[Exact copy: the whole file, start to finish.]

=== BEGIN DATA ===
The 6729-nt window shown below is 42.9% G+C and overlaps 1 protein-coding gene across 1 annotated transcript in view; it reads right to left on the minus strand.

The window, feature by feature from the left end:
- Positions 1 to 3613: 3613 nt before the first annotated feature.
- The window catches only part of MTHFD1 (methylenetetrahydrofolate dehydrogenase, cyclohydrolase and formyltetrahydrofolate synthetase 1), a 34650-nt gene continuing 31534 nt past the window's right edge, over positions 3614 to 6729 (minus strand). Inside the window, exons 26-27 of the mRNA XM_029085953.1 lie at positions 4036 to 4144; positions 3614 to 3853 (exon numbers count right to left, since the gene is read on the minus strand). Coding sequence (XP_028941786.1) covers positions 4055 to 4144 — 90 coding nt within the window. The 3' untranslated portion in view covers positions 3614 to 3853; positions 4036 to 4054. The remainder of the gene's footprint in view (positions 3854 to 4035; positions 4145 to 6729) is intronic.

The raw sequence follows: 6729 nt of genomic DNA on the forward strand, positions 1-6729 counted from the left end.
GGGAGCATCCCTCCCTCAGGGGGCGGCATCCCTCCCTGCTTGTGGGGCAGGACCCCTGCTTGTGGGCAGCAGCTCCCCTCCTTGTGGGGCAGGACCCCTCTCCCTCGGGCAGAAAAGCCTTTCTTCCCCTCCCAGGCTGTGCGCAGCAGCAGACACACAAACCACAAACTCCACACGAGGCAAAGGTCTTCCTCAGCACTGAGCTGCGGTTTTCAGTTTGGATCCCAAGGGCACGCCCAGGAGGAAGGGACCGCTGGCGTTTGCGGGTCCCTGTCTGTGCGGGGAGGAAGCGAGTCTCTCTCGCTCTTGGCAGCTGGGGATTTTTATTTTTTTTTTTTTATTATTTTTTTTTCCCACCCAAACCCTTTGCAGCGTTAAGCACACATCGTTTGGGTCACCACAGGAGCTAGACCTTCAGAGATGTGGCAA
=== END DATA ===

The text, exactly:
The 6729-nt window shown below is 42.9% G+C and overlaps 1 protein-coding gene across 1 annotated transcript in view; it reads right to left on the minus strand.

The window, feature by feature from the left end:
- Positions 1 to 3613: 3613 nt before the first annotated feature.
- The window catches only part of MTHFD1 (methylenetetrahydrofolate dehydrogenase, cyclohydrolase and formyltetrahydrofolate synthetase 1), a 34650-nt gene continuing 31534 nt past the window's right edge, over positions 3614 to 6729 (minus strand). Inside the window, exons 26-27 of the mRNA XM_029085953.1 lie at positions 4036 to 4144; positions 3614 to 3853 (exon numbers count right to left, since the gene is read on the minus strand). Coding sequence (XP_028941786.1) covers positions 4055 to 4144 — 90 coding nt within the window. The 3' untranslated portion in view covers positions 3614 to 3853; positions 4036 to 4054. The remainder of the gene's footprint in view (positions 3854 to 4035; positions 4145 to 6729) is intronic.

The raw sequence follows: 6729 nt of genomic DNA on the forward strand, positions 1-6729 counted from the left end.
GGGAGCATCCCTCCCTCAGGGGGCGGCATCCCTCCCTGCTTGTGGGGCAGGACCCCTGCTTGTGGGCAGCAGCTCCCCTCCTTGTGGGGCAGGACCCCTCTCCCTCGGGCAGAAAAGCCTTTCTTCCCCTCCCAGGCTGTGCGCAGCAGCAGACACACAAACCACAAACTCCACACGAGGCAAAGGTCTTCCTCAGCACTGAGCTGCGGTTTTCAGTTTGGATCCCAAGGGCACGCCCAGGAGGAAGGGACCGCTGGCGTTTGCGGGTCCCTGTCTGTGCGGGGAGGAAGCGAGTCTCTCTCGCTCTTGGCAGCTGGGGATTTTTATTTTTTTTTTTTTATTATTTTTTTTTCCCACCCAAACCCTTTGCAGCGTTAAGCACACATCGTTTGGGTCACCACAGGAGCTAGACCTTCAGAGATGTGGCAA